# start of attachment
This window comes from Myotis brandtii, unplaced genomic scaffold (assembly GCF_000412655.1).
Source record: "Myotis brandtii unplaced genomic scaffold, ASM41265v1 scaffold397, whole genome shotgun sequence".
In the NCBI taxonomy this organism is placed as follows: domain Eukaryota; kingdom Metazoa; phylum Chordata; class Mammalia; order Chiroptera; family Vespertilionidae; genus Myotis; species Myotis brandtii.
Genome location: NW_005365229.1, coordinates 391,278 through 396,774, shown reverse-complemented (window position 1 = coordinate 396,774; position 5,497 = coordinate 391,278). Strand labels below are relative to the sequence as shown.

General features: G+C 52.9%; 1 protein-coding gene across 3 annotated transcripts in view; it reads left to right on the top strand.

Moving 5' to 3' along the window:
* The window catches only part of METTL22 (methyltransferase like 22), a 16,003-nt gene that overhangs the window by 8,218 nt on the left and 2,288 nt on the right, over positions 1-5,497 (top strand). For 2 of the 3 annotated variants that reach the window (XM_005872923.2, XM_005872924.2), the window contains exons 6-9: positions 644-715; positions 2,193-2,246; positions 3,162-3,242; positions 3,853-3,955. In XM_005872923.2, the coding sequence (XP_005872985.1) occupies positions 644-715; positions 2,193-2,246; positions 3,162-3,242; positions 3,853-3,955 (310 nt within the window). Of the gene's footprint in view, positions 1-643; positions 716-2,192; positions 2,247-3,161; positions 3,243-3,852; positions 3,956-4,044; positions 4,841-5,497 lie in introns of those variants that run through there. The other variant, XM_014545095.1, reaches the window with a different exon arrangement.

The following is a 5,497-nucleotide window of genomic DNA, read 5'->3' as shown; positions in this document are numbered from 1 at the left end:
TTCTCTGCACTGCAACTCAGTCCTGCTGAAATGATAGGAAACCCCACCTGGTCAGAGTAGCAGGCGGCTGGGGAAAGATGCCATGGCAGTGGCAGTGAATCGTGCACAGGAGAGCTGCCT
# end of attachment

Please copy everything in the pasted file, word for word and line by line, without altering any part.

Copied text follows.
This window comes from Myotis brandtii, unplaced genomic scaffold (assembly GCF_000412655.1).
Source record: "Myotis brandtii unplaced genomic scaffold, ASM41265v1 scaffold397, whole genome shotgun sequence".
In the NCBI taxonomy this organism is placed as follows: domain Eukaryota; kingdom Metazoa; phylum Chordata; class Mammalia; order Chiroptera; family Vespertilionidae; genus Myotis; species Myotis brandtii.
Genome location: NW_005365229.1, coordinates 391,278 through 396,774, shown reverse-complemented (window position 1 = coordinate 396,774; position 5,497 = coordinate 391,278). Strand labels below are relative to the sequence as shown.

General features: G+C 52.9%; 1 protein-coding gene across 3 annotated transcripts in view; it reads left to right on the top strand.

Moving 5' to 3' along the window:
* The window catches only part of METTL22 (methyltransferase like 22), a 16,003-nt gene that overhangs the window by 8,218 nt on the left and 2,288 nt on the right, over positions 1-5,497 (top strand). For 2 of the 3 annotated variants that reach the window (XM_005872923.2, XM_005872924.2), the window contains exons 6-9: positions 644-715; positions 2,193-2,246; positions 3,162-3,242; positions 3,853-3,955. In XM_005872923.2, the coding sequence (XP_005872985.1) occupies positions 644-715; positions 2,193-2,246; positions 3,162-3,242; positions 3,853-3,955 (310 nt within the window). Of the gene's footprint in view, positions 1-643; positions 716-2,192; positions 2,247-3,161; positions 3,243-3,852; positions 3,956-4,044; positions 4,841-5,497 lie in introns of those variants that run through there. The other variant, XM_014545095.1, reaches the window with a different exon arrangement.

The following is a 5,497-nucleotide window of genomic DNA, read 5'->3' as shown; positions in this document are numbered from 1 at the left end:
TTCTCTGCACTGCAACTCAGTCCTGCTGAAATGATAGGAAACCCCACCTGGTCAGAGTAGCAGGCGGCTGGGGAAAGATGCCATGGCAGTGGCAGTGAATCGTGCACAGGAGAGCTGCCT